In the November Motor Sport there was an advertisement which read as follows:—
“250F Maserati. Built up from original parts using engine number 2522 and a new chassis frame. Car is in perfect condition and duty free in UK £57,000.”
This naturally aroused interest as Maserati 2522 was built by the factory in Modena in March 1956 and was one of the works team cars. Stirling Moss won the Richmond Trophy at Goodwood in it, and then won the 1956 Monaco GP with it. In the Belgian GP it was driven by Moss and Perdisa and finished 3rd. In 1957 it was sold to the Scuderia Centro-Sud run by Signor Dei and Harry Schell finished 2nd in the Pau GP with it. In 1960 Gino Munaron drove it in the Buenos Aires City GP and finished 3rd and after that it disappeared amidst the vast collection of old Maserati cars and parts that gathered dust in the Centro-Sud workshops in Modena. Eventually Cameron Millar acquired most of this stuff and when he sorted it all out he re-assembled 2522 as best he could from what he had. It was rebuilt and sold and now resides in Holland, so the car in the advertisement could hardly be called 2522.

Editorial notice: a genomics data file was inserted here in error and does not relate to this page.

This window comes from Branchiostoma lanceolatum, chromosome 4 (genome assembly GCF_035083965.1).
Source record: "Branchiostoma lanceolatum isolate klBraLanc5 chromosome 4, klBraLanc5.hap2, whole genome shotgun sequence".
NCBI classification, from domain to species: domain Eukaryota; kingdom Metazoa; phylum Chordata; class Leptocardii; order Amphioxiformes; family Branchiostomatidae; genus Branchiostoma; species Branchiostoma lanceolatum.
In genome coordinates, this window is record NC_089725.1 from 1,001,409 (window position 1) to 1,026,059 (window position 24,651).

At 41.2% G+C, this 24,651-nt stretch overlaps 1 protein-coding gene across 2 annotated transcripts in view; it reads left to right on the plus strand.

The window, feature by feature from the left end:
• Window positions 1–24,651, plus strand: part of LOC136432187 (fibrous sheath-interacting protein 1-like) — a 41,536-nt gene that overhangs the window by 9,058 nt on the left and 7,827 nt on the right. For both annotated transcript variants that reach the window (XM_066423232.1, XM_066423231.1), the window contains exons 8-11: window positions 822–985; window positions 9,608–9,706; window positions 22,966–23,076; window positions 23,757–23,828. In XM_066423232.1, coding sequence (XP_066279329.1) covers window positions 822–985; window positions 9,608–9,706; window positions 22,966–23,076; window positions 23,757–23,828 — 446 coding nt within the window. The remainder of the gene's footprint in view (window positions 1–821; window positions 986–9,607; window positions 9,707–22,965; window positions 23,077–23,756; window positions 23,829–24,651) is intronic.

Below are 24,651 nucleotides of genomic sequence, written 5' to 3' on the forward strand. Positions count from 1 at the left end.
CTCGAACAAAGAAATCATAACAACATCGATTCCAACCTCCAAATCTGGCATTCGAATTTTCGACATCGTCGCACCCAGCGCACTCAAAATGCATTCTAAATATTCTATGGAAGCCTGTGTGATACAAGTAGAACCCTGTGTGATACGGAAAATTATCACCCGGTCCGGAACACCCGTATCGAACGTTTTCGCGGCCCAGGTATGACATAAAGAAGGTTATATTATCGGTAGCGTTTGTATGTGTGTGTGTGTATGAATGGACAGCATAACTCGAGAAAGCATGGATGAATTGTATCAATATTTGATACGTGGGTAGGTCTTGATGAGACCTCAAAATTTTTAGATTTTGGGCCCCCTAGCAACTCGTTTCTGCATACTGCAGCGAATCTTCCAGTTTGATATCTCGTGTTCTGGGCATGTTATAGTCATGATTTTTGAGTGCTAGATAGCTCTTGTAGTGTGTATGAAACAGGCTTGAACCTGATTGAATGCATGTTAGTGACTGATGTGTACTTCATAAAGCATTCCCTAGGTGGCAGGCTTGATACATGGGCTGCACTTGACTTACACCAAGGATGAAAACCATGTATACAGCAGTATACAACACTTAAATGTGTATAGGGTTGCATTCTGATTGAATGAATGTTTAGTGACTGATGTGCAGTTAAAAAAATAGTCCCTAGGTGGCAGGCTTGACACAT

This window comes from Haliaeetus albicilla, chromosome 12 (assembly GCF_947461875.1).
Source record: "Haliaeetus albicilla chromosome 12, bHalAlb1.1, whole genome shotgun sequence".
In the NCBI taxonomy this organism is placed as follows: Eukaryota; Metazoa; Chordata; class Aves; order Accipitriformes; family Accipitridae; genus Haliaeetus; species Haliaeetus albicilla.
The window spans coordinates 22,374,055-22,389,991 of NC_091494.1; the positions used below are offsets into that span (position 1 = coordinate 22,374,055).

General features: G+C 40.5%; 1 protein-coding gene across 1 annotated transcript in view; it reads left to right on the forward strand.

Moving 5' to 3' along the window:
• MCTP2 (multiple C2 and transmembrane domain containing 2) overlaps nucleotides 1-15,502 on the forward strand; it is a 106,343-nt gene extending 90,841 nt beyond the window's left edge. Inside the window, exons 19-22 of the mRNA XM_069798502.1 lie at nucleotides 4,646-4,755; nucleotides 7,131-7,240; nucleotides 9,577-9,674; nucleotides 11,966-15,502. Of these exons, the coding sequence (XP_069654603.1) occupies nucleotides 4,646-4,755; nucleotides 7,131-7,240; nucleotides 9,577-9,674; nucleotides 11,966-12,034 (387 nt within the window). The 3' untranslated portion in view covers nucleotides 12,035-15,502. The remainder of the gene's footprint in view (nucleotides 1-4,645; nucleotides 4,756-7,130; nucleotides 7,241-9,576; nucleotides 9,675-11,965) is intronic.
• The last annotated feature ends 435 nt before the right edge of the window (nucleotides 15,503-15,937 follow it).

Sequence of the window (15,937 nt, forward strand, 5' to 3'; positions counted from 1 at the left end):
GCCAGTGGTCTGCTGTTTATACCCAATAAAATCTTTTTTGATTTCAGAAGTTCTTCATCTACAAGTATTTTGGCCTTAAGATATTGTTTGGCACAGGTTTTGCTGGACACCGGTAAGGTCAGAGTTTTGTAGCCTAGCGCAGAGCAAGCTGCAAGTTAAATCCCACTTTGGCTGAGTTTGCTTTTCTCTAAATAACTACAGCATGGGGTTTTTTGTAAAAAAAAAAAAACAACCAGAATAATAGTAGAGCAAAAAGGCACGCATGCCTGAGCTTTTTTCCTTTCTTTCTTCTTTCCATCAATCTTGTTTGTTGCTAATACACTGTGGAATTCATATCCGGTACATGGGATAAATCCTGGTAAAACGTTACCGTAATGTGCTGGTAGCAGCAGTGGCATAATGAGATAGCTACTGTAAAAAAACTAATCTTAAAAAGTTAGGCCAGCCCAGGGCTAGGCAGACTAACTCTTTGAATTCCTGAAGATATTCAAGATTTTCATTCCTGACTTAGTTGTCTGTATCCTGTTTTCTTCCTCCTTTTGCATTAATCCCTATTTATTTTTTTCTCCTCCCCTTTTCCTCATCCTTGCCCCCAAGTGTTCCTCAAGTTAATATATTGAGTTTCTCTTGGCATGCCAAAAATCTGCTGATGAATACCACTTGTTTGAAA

It later transpired that the writer of the advertisement had put the wrong engine number, and what he meant was 2520, but this would not have helped much for Maserati 2520 still exists and is owned by David Llewellyn, though it no longer has engine number 2520 in it. The car that is advertised is one that Cameron Millar built up from spare parts, using as a basis a chassis and body he had made in England. Engine, gearbox, suspensions, brakes etc. are all genuine Maserati 250F components and the cylinder head is stamped 2520, but that is all. It was sold to America on the understanding that it had no identity in the history of the 250F Maserati model, and indeed it does not and never will. The nearest it can be is a replica of a 1956 Maserati 250F and if it needs an identity it should be stamped CM REP I, indicating that it is a Cameron Millar Replica Number I.
This suggests that more replica 250F Maseratis are being built, and indeed this is true, for at least three more are known to be well under way. Millar is building a replica of a “Piccolo” 250F, the last model to be made, and to avoid any confusion in the future the chassis carries the number CM REP 2. Lots of bits and pieces for Maseratis are being made, to replace worn and broken parts, such as engine internals, brake parts, drive-shafts, gears and so on, which is all legitimate to keep the existing cars in action, but if these spares are going to form the nucleus for “new” cars then it makes a mockery of Maserati history, denigrates the interest and enthusiasm for old Grand Prix cars and borders on the fraudulent. — D. S. J.